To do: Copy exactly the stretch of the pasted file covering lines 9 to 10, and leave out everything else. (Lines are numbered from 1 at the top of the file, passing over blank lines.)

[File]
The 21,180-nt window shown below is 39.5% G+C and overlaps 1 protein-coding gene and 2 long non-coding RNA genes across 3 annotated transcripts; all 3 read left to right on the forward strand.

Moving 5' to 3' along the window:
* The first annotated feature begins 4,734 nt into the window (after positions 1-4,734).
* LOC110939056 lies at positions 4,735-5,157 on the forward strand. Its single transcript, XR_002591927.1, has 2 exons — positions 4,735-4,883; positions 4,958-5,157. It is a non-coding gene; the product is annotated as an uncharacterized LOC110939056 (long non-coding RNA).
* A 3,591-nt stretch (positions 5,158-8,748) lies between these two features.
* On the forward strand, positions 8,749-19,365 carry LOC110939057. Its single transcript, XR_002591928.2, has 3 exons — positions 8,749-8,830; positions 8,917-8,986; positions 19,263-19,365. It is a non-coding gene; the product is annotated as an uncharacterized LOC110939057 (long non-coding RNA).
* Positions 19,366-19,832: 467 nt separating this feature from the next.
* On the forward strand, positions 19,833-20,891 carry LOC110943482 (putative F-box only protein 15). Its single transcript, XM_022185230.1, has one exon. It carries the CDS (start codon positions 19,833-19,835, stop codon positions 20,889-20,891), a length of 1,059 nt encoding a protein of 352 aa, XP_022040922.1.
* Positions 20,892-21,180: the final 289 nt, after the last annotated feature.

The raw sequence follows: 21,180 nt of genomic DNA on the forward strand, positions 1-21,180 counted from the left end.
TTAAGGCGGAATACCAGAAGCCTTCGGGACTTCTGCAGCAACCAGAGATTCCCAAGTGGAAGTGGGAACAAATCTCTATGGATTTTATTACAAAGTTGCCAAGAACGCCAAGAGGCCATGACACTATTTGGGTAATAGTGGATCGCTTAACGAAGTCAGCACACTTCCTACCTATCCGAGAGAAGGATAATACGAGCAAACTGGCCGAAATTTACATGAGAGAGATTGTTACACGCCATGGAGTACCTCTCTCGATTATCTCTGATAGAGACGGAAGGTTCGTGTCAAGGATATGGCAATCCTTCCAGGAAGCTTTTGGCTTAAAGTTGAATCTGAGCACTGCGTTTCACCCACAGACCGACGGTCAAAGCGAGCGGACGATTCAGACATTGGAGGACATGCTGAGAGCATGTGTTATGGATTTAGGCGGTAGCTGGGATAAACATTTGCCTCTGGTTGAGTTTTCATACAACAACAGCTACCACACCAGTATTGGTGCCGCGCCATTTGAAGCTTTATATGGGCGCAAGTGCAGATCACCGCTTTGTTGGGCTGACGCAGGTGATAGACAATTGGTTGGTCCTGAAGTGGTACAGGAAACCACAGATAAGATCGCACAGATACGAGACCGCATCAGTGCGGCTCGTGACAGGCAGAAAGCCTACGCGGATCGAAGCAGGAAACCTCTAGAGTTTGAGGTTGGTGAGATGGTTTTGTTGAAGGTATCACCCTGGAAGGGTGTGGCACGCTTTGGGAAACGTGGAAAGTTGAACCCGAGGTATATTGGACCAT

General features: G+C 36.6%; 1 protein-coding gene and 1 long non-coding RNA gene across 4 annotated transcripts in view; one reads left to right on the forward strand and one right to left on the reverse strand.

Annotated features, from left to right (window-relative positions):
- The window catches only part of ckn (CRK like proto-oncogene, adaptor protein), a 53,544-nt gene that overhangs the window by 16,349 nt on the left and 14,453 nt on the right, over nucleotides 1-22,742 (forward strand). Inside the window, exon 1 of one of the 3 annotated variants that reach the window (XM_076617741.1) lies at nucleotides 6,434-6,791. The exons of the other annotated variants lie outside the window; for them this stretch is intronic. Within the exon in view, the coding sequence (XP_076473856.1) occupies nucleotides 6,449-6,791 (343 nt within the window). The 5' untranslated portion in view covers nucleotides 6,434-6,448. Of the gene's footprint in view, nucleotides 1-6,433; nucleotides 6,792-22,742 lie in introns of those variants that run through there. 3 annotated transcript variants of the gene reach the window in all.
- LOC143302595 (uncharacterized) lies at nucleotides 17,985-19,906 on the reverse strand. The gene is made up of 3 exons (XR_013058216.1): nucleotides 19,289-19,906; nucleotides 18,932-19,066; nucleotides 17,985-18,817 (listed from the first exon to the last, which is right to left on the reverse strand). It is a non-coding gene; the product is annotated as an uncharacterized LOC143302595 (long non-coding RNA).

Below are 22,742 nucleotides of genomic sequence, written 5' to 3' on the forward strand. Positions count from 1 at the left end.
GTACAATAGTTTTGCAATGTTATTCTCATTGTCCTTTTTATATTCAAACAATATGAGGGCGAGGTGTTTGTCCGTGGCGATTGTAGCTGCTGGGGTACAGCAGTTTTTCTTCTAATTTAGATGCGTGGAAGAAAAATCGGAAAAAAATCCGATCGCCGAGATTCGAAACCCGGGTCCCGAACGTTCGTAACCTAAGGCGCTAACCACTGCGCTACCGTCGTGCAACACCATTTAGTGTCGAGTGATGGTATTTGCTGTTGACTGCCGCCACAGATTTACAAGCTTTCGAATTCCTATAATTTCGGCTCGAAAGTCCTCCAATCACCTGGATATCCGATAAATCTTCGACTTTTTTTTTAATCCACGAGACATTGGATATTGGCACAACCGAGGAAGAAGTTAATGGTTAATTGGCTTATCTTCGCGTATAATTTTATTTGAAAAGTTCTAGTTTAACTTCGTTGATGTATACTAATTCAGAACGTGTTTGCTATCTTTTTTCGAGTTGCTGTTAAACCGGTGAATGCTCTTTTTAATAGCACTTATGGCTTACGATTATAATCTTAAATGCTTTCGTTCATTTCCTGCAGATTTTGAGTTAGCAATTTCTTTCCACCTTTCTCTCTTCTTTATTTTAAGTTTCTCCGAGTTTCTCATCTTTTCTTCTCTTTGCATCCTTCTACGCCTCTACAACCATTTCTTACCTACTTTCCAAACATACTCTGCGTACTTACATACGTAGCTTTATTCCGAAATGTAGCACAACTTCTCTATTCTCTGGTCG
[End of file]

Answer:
* Positions 20,892-21,180: the final 289 nt, after the last annotated feature.

The raw sequence follows: 21,180 nt of genomic DNA on the forward strand, positions 1-21,180 counted from the left end.